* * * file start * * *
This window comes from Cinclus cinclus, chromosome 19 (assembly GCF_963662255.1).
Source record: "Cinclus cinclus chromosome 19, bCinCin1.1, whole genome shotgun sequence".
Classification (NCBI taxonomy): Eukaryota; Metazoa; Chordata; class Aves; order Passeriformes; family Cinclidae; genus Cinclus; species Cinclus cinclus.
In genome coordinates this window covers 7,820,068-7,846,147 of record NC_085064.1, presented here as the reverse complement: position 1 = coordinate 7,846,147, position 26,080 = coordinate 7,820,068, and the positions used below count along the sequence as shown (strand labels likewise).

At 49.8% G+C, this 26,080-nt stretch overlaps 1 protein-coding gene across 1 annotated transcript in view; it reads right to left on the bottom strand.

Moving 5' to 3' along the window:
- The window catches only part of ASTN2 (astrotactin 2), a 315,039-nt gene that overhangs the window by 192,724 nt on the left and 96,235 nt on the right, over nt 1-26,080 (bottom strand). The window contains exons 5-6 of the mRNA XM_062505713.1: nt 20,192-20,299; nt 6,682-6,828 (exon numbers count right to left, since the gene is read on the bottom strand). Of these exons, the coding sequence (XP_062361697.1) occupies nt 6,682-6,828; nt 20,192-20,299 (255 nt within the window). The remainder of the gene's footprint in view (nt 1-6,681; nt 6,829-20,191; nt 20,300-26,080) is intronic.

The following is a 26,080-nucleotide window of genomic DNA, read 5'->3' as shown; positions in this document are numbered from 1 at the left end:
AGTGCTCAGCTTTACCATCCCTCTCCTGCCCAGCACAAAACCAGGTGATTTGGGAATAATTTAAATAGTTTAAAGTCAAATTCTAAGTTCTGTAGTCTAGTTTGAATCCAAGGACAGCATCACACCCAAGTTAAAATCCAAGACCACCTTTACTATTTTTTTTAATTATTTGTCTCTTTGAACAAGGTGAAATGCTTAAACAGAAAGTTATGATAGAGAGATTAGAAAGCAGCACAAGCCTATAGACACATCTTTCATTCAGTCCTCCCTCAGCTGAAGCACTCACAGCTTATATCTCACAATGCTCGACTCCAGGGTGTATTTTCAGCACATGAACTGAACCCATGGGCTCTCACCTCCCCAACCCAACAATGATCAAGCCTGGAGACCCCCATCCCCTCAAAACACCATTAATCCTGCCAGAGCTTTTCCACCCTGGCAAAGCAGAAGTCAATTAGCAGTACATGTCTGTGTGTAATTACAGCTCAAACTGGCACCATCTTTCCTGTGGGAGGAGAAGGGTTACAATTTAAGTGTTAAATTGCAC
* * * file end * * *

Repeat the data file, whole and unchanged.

This window comes from Cinclus cinclus, chromosome 19 (assembly GCF_963662255.1).
Source record: "Cinclus cinclus chromosome 19, bCinCin1.1, whole genome shotgun sequence".
Classification (NCBI taxonomy): Eukaryota; Metazoa; Chordata; class Aves; order Passeriformes; family Cinclidae; genus Cinclus; species Cinclus cinclus.
In genome coordinates this window covers 7,820,068-7,846,147 of record NC_085064.1, presented here as the reverse complement: position 1 = coordinate 7,846,147, position 26,080 = coordinate 7,820,068, and the positions used below count along the sequence as shown (strand labels likewise).

At 49.8% G+C, this 26,080-nt stretch overlaps 1 protein-coding gene across 1 annotated transcript in view; it reads right to left on the bottom strand.

Moving 5' to 3' along the window:
- The window catches only part of ASTN2 (astrotactin 2), a 315,039-nt gene that overhangs the window by 192,724 nt on the left and 96,235 nt on the right, over nt 1-26,080 (bottom strand). The window contains exons 5-6 of the mRNA XM_062505713.1: nt 20,192-20,299; nt 6,682-6,828 (exon numbers count right to left, since the gene is read on the bottom strand). Of these exons, the coding sequence (XP_062361697.1) occupies nt 6,682-6,828; nt 20,192-20,299 (255 nt within the window). The remainder of the gene's footprint in view (nt 1-6,681; nt 6,829-20,191; nt 20,300-26,080) is intronic.

The following is a 26,080-nucleotide window of genomic DNA, read 5'->3' as shown; positions in this document are numbered from 1 at the left end:
AGTGCTCAGCTTTACCATCCCTCTCCTGCCCAGCACAAAACCAGGTGATTTGGGAATAATTTAAATAGTTTAAAGTCAAATTCTAAGTTCTGTAGTCTAGTTTGAATCCAAGGACAGCATCACACCCAAGTTAAAATCCAAGACCACCTTTACTATTTTTTTTAATTATTTGTCTCTTTGAACAAGGTGAAATGCTTAAACAGAAAGTTATGATAGAGAGATTAGAAAGCAGCACAAGCCTATAGACACATCTTTCATTCAGTCCTCCCTCAGCTGAAGCACTCACAGCTTATATCTCACAATGCTCGACTCCAGGGTGTATTTTCAGCACATGAACTGAACCCATGGGCTCTCACCTCCCCAACCCAACAATGATCAAGCCTGGAGACCCCCATCCCCTCAAAACACCATTAATCCTGCCAGAGCTTTTCCACCCTGGCAAAGCAGAAGTCAATTAGCAGTACATGTCTGTGTGTAATTACAGCTCAAACTGGCACCATCTTTCCTGTGGGAGGAGAAGGGTTACAATTTAAGTGTTAAATTGCAC